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Digital business model

Why read this? : Learn how our RESTART digital business model works. We show how you can use it to map out all your digital activities. This includes customer-facing activities like digital media, websites and online stores. And it also includes underlying enablers like data, technology and resources. Read this to learn how to get the most value from your digital business model. 

Digital business model

How this guide raises your game :-

  1. Learn the 7 key elements which make up a successful digital business model.
  2. How to drive reach, engagement and sales objectives though digital.
  3. Understand the transforming role of technology, data and resources in your digital business model. 

‘Digital’ is a broad topic in the business world. In simple terms, it’s how you use technology to achieve your objectives. But dig deeper, and there’s lots of ways ‘digital’ can do that. 

Your digital business model and plan helps you work out which activities you need. It helps you work out how everything digital fits together.

It needs to cover customer-facing digital activities. Your digital media to reach customers for example. Your website plan to engage and interact with customers. And of course how you sell online. Do you go through online retailersSet up your own online store? Or both?

You also need the right set up behind the scenes to make these things happen. The right marketing technology for example. A way to capture digital data and analyse it to find digital insights. And the right resources in terms of  people, budget and time. Those all take a lot of planning. 

Set up your digital business model correctly and it can transform your business. In this guide, we’ll show you how to do that.

Scrabble tiles spelling out Digital Marketing laid out on a wooden table

Ready to test your knowledge?

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Take the 2 minute, 5 question Three-brains digital business model quiz and see how much you know about digital business models already.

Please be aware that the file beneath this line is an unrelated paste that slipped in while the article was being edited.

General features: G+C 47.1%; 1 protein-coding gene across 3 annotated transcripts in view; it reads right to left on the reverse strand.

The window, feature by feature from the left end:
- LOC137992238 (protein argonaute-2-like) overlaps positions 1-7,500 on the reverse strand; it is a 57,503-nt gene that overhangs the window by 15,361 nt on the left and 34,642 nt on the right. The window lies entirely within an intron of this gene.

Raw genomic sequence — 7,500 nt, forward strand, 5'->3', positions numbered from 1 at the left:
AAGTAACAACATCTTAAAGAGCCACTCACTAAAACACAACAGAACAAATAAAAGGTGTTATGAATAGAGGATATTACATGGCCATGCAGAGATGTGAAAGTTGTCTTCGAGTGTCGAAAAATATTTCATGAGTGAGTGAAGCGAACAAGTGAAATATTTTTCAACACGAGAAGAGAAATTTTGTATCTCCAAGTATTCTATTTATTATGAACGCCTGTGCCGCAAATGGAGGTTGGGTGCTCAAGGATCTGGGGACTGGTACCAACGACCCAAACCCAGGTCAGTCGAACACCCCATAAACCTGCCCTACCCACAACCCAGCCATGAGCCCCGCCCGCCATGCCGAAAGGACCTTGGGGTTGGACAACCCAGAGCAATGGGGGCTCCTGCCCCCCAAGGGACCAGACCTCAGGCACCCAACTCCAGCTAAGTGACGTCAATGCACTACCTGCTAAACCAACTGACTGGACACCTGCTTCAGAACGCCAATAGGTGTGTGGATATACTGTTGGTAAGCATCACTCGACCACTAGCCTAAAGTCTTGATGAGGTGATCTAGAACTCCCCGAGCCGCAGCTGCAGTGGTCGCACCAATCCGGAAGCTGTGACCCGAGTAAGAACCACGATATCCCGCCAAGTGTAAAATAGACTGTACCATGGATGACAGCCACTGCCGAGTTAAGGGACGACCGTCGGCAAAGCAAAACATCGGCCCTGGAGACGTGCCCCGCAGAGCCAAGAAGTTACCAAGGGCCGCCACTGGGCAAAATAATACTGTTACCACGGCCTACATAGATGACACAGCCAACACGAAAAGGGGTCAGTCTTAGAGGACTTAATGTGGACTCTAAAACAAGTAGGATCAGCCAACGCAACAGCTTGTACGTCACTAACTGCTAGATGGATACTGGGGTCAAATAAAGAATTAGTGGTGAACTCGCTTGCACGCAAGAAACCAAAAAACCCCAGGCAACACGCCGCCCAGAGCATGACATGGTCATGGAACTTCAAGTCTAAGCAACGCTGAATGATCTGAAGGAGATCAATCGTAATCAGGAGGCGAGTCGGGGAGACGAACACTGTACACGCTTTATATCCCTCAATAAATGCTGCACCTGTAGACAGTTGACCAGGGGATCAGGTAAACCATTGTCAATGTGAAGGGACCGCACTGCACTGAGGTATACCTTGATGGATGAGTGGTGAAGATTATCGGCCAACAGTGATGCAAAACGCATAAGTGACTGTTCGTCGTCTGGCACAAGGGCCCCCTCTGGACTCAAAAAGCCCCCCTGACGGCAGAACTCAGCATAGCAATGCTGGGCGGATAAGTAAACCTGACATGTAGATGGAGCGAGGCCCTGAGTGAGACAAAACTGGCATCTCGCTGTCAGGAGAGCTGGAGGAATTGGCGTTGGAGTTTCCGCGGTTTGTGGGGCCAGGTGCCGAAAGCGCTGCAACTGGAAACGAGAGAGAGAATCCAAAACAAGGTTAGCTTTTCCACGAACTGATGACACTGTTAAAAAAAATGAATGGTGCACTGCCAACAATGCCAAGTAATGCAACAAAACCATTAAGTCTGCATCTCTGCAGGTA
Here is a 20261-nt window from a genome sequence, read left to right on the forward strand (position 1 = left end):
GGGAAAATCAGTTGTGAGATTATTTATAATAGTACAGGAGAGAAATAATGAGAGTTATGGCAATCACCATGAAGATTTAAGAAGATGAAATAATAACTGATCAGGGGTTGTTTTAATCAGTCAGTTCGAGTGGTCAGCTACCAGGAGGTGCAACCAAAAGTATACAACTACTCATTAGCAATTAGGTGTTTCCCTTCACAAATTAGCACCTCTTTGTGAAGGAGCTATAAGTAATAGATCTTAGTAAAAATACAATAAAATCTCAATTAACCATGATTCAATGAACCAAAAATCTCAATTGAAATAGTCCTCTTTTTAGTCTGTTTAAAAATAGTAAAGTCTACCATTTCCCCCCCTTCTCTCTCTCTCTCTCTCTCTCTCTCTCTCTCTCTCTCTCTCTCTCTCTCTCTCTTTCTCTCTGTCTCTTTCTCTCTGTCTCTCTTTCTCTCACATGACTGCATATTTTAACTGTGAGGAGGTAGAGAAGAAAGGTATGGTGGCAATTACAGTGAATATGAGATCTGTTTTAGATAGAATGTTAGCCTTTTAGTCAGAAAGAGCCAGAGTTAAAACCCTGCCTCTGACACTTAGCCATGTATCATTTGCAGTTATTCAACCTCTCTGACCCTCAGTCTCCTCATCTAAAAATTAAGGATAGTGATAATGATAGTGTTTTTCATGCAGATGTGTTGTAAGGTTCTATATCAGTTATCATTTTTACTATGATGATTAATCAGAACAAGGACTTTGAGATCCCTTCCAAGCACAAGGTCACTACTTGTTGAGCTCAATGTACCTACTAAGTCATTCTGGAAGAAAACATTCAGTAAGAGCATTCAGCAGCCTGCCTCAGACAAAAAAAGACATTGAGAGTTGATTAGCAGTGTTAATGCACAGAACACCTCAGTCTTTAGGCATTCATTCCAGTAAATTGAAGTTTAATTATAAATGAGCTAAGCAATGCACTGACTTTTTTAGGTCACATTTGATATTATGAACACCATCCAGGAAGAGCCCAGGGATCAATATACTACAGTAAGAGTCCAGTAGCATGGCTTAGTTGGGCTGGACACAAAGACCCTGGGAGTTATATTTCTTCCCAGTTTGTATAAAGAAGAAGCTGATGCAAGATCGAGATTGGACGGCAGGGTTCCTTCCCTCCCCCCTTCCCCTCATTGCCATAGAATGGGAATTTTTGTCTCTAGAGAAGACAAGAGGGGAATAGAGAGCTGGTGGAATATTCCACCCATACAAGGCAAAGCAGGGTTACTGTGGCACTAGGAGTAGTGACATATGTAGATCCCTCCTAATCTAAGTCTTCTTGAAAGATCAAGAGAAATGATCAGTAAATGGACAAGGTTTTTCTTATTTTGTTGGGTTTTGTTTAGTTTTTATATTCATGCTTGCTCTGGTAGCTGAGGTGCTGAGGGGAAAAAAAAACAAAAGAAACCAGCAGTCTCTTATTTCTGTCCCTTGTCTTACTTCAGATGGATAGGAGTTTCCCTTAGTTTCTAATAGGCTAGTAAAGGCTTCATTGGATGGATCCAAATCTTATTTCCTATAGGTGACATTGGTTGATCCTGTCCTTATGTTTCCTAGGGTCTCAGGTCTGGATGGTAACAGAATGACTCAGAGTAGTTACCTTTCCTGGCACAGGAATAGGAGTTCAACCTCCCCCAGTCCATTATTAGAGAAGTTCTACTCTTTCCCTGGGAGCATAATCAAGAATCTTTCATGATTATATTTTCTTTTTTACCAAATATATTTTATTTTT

You need to be able to organise all these different digital marketing elements.

That’s your digital business model. 

Our RESTART model covers the 7 key elements you need in a digital business model. These are :-

  • Reach. 
  • Engage. 
  • Sell. 
  • Technology.
  • Analysis.
  • Resource. 
  • Transformation.
The Seven Steps of the RESTART digital business model - Reach, Engage, Sell, Technology, Analysis, Resource, Transform

We’re sure you already spotted the initial letters of each element spells out RESTART. Digital gives you the chance to restart your business from where it is now. Plus, it makes a nice acronym that’s easy to remember. 

In this guide we cover the basics of each area. But you’ll also find links to more of our content if you want to delve into a topic. Our main aim is to show how everything connects together in your digital business model.


Let’s start by reaching into reach

In our media planning guide, we cover the traditional channels where advertising reaches customers. For example TV, radio, print, cinema and outdoor. But, these days there’s also many reach opportunities in digital media. Lots of new ways to reach your target audience

Brands now have direct access to customers via sites like Google and Facebook. You have more options and control over how your messages reach your audience than ever before. 

How much you should use digital for reach really depends on your target audience. Look at what they do online. Work out if digital media helps you reach them.

There’s no doubt digital reaches many people. The global average for internet penetration is almost 60% for example. But in developed countries, it’s much higher. In Australia, internet penetration is 86.5%. 60% of Australians use Facebook. The average Australian spends over 5 and half hours online every day.

Chances are your target audience will be online. And that’s an opportunity to reach them with your digital media

Digital media hasn’t replaced traditional media. There’s still ads on TV. On billboards. In magazines. But digital has changed the way customers experience media. Because customers are now exposed to media in many new places. And they can interact with the media in those new places. 

Find out where your customers go online

Watch what people do when you’re out and about. What do you see people doing in cafes, on public transport and even (annoyingly) in the cinema?

Yep, they’re on their mobiles. But most of the time, they’re not on calls. They’re looking at things online. Cat videos. Instagram posts. Shopping sites.